Tonight, my unsated curiosity about the Alcis, the pair of divine brothers worshiped by the Naharvali tribe according to Tacitus, got the better of me as it tends to do quite often. Once again, I found myself looking for more sources, and things I may have missed in the sources I already know, to aid my understanding of the brothers. Though I had some trouble even keeping up with my own thoughts, I tried to make what follows as coherent as possible:
- The Dictionary of Greek and Roman Biography and Mythology lists “Alcis” as being an epithet of Athene’s in Macedonia which meant “the Strong.”
- Tacitus equated the gods of the Naharvali that he referred to as “Alcis” with Castor and Pollux (aka the Dioscuri).
- The most obvious similarity between Athene and the Dioscuri is that they were all beings whose most pronounced traits included them being war gods, and so it seems reasonable to assume that “Strong” would have been considered an apt descriptor for all three of them.
- That being said, the distinction between the types of war that Athene and the Dioscuri were associated with, defensive and offensive respectively, is significant enough to imply room for the Alcis of the Naharvali under that same descriptor, “Strong,” even if they weren’t even associated with war specifically. It’s plausible that “Strong” might still be an apt descriptor for a pair of gods who had influence over things that simply affected war in a significant way (for example, like the way Freyja was a war goddess who never went to war herself but simply had connections to fallen warriors and fate-manipulating magic).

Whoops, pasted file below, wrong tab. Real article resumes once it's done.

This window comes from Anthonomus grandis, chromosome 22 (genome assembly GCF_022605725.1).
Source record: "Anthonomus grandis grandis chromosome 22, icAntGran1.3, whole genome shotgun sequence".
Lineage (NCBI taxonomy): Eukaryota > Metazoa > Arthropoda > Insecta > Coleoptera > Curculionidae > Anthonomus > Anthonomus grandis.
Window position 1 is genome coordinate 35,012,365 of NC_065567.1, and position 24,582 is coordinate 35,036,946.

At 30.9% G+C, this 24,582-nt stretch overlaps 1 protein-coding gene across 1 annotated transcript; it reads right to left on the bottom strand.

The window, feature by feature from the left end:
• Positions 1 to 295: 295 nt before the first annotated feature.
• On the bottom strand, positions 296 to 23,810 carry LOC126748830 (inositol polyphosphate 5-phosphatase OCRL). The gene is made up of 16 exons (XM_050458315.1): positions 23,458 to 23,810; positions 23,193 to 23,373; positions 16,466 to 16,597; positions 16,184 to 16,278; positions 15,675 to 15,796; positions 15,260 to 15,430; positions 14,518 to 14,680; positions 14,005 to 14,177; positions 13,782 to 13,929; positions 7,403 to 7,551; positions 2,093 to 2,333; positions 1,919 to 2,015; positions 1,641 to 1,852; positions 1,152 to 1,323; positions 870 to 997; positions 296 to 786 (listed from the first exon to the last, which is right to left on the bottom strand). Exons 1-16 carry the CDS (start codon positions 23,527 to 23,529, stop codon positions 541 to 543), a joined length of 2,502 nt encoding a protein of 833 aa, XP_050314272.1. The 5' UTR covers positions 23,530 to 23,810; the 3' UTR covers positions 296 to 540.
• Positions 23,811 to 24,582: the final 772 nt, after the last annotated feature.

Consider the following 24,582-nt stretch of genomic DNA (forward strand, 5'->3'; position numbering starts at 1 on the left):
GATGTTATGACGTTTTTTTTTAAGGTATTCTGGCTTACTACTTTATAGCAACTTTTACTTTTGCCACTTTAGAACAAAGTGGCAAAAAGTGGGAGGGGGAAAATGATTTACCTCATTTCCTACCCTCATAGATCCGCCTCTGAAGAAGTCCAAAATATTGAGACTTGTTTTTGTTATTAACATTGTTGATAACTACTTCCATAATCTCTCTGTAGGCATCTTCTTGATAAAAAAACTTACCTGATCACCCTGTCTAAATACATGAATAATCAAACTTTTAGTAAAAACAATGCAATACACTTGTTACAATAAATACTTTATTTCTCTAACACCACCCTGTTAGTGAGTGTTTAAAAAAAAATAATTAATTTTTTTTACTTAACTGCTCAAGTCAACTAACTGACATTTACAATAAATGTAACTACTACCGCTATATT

- Something to look into: Did Jacob Grimm know about Athene’s association with the word Alcis or its meaning in that area when he came to the conclusion that the true, Germanic name of the Alcis was “Alx” and that “Alcis” merely referred to the grove in which they were worshiped? He seems pretty determined to find a common etymological root between the word “Alcis” and a Germanic word. Furthermore, J. S. Stallybrass, in his translation of Grimm’s Teutonic Mythology, writes in a footnote that he’s not convinced that “Alcis” refers to a sacred grove and seems to be leaning more towards the conclusion that “Alcis” meant “strength,” “safeguard,” and “I defend,” or even that the word was related to “alces”/elks.
- Related to Grimm’s theory: Were the Naharvali situated in a place close enough to Rome to influence and have their own language be influenced by Latin? Did the Naharvali ever trade with Rome?
- The detail about the presiding priest in the Alcis’ grove wearing women’s clothing… Is it connected at all to feminine forms of magic, or is it something completely different? Is it at all possible that Tacitus’ conception of what qualified as women’s clothing among the Naharvali was influenced by someone else’s misunderstanding of Narhavali ceremonial garb?